Illinois' proposed income cap could cut state tourneys

Wednesday, January 18, 2006

BLOOMINGTON, Ill. -- State championships in events ranging from golf to Scholastic Bowl could be jeopardized under a proposed law that would cap the Illinois High School Association's income from postseason tournaments, IHSA officials said Tuesday.

Rep. Kurt Granberg, D-Centralia, introduced a bill last week that would limit the IHSA to no more than 15 percent of gross receipts from its 35 season-ending tournaments, with the remainder going to host schools.

Granberg did not immediately return a call for comment on the bill, introduced the same day the IHSA announced it will start handing out more state titles in 2007-08 by expanding its current two-class system to three or four classes in several sports, including basketball.

The IHSA now collects about 30 percent of the gross revenue from its annual tournaments, executive director Marty Hickman said. Only basketball, football, wrestling, volleyball, baseball and softball turn a profit, he said, providing money that subsidizes the other tournaments.

IHSA officials said tournament revenue is the main source of income for the Bloomington-based organization, which ended dues for its 750 members in 1999-2000 and eliminated entry fees for postseason tournaments this year.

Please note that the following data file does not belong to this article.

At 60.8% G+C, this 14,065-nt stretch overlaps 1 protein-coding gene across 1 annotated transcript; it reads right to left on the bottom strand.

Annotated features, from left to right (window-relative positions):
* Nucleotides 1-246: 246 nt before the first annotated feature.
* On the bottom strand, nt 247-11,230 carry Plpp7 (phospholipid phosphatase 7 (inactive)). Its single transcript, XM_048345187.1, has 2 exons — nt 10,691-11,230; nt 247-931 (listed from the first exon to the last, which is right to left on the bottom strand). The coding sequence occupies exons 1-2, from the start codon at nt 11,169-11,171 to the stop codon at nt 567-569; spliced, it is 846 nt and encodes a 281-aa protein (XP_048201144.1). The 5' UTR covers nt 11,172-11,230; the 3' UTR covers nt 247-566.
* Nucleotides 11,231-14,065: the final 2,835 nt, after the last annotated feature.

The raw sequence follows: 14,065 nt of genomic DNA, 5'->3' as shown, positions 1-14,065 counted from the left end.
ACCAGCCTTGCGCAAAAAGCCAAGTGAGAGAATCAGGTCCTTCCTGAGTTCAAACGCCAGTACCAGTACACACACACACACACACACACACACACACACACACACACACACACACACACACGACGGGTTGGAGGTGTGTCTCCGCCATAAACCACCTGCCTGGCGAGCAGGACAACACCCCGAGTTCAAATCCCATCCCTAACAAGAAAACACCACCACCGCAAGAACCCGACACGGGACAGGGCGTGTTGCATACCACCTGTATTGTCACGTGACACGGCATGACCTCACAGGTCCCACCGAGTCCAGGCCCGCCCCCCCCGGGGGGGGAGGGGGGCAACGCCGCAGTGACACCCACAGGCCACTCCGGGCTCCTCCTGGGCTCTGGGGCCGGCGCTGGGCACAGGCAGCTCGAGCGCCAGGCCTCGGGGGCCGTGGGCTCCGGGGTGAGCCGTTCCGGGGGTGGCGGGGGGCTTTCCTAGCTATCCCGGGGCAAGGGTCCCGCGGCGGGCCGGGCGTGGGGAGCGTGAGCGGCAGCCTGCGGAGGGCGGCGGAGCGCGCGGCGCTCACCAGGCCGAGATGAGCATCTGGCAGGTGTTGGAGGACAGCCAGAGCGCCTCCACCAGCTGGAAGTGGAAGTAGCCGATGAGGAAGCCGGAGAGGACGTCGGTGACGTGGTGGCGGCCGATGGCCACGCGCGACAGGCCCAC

If Granberg's bill is approved, the IHSA would have to impose "substantial" dues and entry fees or cut some of its 14 postseason tournaments in both boys and girls sports and seven nonathletic championships, Hickman said.

Money-losing tournaments that would be most at risk include cross-country, golf, tennis, gymnastics, music, speech, chess and Scholastic Bowl, which combine to attract nearly 100,000 students every year, according to the IHSA.

"I have absolutely no idea what Representative Granberg's motivation is since he has never discussed this issue with me," Hickman said. "Furthermore, no school from Mr. Granberg's area has ever expressed to me any concern regarding this issue."

IHSA officials said the organization shares revenue with member schools, doling out more than $3.3 million during the 2004-05 school year to schools that hosted postseason games and for travel expenses during tournament play.

"I see nothing but negatives for our kids and our organization if this bill is approved," Hickman said. "It would mean steep dues and entry fees for schools that are already having financial problems or cutting programs for the kids. That would be the real travesty."

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